Written by Matt Prandoni

When getting ready for that fantasy championship push, it is vital to have a strong running back room. With the number of injuries that we’ve seen in the past, we know that it is important to have depth at this shallow position in fantasy. Here, we will be discussing five running backs who can be solid buy-low options that can make an impact in your starting lineups.

Leonard Fournette (Free Agent)

Leonard Fournette finished as the RB6 in fantasy last season. Over the past couple of weeks, he has seemingly been on the way out of Tampa Bay. However, now that Tom Brady is returning, I have a hard time imagining that Fournette is actually leaving. Sure, he’s an older running back, but he should have another great season in him. If you need a top RB option for a team with a championship window, this would be my top guy to try to acquire before he re-signs with Tampa Bay. Tampa is going all in again next year and getting Uncle Lenny to lead your running back room would be one hell of a move to make.

Melvin Gordon (Free Agent)

Melvin Gordon had started his career as an inefficient runner with a big workload but was able to become one of the more efficient runners in the NFL, as Gordon has surpassed 1,100 yards total in each of the last two seasons. If he returns to the Broncos and continues to get half the workload, he could easily become a top 20-RB for fantasy again. If you are a contending team, Gordon should be worth buying for that mid-to-late 2022 second round pick. While he is a good potential buy-low, his production beyond the 2022 season will become questionable and will be hard to be too excited about after the upcoming season. His upside will be capped due to Javonte Williams, but he offers a very solid floor for those going for a championship in 2022.

Kareem Hunt (Cleveland)

Kareem Hunt is in similar situation to Melvin Gordon: he’s on one of the most RB friendly offenses in the NFL. Regardless of name, having a running back from this team (Cleveland) has some level of value. Nick Chubb is the top RB in the offense, but Hunt isn’t all that far behind. Hunt is also the RB who gets the pass work in this offense which offers him a safe floor in PPR formats. Before got hurt, he had touched the ball 7, 14, 16, 16, 17, and 17 times to start the year (from week 1 though 6). Unfortunately, after he got injured, he was never fully healthy again during the season and only appeared in two more games. It is worth noting that outside of that week 6 game, all of those games were with Chubb in the backfield as well, which leads me to believe that Hunt should still have a big role carved out for him in this offense. If he gets close to that week 1-6 workload, he could be a very good option to have in your RB room.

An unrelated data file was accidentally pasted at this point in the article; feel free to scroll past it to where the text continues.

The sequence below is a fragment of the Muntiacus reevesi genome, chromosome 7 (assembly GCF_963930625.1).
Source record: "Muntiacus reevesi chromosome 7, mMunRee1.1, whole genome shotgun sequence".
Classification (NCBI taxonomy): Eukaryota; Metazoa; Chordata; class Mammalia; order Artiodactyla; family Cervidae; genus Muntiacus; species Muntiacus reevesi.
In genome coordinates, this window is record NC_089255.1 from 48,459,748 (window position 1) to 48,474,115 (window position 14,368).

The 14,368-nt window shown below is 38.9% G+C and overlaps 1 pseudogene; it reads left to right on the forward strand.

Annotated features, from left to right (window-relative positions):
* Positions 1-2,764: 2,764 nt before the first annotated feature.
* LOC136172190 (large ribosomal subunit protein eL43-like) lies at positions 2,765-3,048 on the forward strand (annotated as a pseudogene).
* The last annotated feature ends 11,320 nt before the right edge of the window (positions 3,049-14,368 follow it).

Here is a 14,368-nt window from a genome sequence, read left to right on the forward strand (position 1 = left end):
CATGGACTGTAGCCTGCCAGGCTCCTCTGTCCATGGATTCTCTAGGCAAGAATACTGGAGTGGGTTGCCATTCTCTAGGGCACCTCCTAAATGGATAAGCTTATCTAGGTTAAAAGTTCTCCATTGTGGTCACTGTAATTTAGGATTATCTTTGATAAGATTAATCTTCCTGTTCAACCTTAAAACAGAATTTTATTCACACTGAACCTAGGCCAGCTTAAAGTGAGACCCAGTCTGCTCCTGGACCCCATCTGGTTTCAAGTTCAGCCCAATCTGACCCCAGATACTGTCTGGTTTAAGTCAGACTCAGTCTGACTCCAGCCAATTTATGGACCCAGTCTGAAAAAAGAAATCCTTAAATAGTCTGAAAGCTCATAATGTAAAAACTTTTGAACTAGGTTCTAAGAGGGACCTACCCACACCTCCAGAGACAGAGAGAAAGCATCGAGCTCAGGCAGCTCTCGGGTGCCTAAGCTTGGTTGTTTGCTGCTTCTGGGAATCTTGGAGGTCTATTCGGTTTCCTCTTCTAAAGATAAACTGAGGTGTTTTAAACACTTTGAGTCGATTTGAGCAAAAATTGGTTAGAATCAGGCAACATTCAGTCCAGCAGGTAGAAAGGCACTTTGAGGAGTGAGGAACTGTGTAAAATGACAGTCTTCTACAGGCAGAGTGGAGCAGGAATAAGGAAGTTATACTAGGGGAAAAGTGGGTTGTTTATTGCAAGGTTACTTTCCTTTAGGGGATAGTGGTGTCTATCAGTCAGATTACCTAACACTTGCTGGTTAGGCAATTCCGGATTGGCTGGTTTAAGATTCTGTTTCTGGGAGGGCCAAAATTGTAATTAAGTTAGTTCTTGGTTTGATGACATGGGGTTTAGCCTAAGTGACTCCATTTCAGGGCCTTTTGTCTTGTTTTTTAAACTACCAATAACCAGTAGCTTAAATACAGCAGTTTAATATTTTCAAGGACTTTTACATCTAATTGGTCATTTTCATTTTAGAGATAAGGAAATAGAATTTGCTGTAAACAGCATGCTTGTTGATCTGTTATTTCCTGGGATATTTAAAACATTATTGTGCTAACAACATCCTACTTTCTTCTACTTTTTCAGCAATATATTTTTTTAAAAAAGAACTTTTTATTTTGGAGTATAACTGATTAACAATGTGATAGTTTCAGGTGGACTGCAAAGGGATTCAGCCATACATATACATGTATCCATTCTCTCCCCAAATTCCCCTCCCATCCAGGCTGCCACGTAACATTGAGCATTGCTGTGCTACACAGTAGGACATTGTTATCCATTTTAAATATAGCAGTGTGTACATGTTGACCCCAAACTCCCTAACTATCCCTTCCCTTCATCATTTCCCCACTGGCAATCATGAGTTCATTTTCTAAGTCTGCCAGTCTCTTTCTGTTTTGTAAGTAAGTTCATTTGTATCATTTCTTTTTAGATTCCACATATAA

Clyde Edwards-Helaire (Kansas City)

In my opinion, Clyde Edwards-Helaire is one of the best values you can get at running back. He’s not going to win you your league, but he should be able to be a solid option for your roster when one of your top RBs goes down with an injury. Darrell Williams and Jerick Mckinnon were the biggest threats to Edwards-Helaire’s workload but are both looking to be on the way out of town. Edwards-Helaire is only 22 years old and will be 23 when the season starts. His workload has been light during his first two seasons, which means that he should have plenty of juice in the tank for the upcoming campaign. At the end of the day, Edwards-Helaire is still tied to one of the top offenses in the NFL and will continue to see a good amount of work in that backfield.

Miles Sanders (Philadelphia)

Miles Sanders is another efficient runner that has one of those smaller workloads, though it is worth noting that that workload could become bigger next season. From week 11 to week 15, before getting hurt in week 16, he had 17, 10, 27, and 20 touches in those games. Although that 10-touch game sounds gross, we were starting to see the Eagles get him the ball more often at that point. Not only was he getting the ball more often, but he was also showing great efficiency, and was averaging over 5 YPC in each of those games. I do think that the expanded workload is the kind of thing we could expect for Sanders next season. Another statistic that is worth mentioning is that he had received 10 touches against the Buccaneers in the playoffs. This number may not jump off of the page, but when you factor in the negative game script and the fact that both Boston Scott and Kenneth Gainwell had only one carry each… well, that shows a lot of confidence in Sanders as the lead back moving forward. Sanders very well could be a great buy-low option this off-season.

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